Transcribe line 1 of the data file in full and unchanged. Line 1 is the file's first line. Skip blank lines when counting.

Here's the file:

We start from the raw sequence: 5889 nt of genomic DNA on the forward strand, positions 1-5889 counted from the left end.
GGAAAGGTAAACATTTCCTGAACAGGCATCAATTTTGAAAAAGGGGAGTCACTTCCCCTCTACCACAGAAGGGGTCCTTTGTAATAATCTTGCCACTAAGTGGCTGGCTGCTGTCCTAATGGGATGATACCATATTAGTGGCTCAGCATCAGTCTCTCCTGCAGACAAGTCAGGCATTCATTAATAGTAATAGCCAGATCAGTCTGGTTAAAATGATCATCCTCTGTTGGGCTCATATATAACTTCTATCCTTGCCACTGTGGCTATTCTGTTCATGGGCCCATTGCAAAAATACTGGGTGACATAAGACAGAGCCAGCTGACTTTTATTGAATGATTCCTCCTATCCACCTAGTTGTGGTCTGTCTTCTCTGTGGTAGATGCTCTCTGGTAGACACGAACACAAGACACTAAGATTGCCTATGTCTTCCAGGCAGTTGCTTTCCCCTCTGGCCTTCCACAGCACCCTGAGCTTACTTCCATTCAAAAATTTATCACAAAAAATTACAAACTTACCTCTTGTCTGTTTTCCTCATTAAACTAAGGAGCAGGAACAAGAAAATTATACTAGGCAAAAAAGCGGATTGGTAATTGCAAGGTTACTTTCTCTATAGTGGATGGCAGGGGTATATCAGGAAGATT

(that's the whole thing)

We start from the raw sequence: 5889 nt of genomic DNA on the forward strand, positions 1-5889 counted from the left end.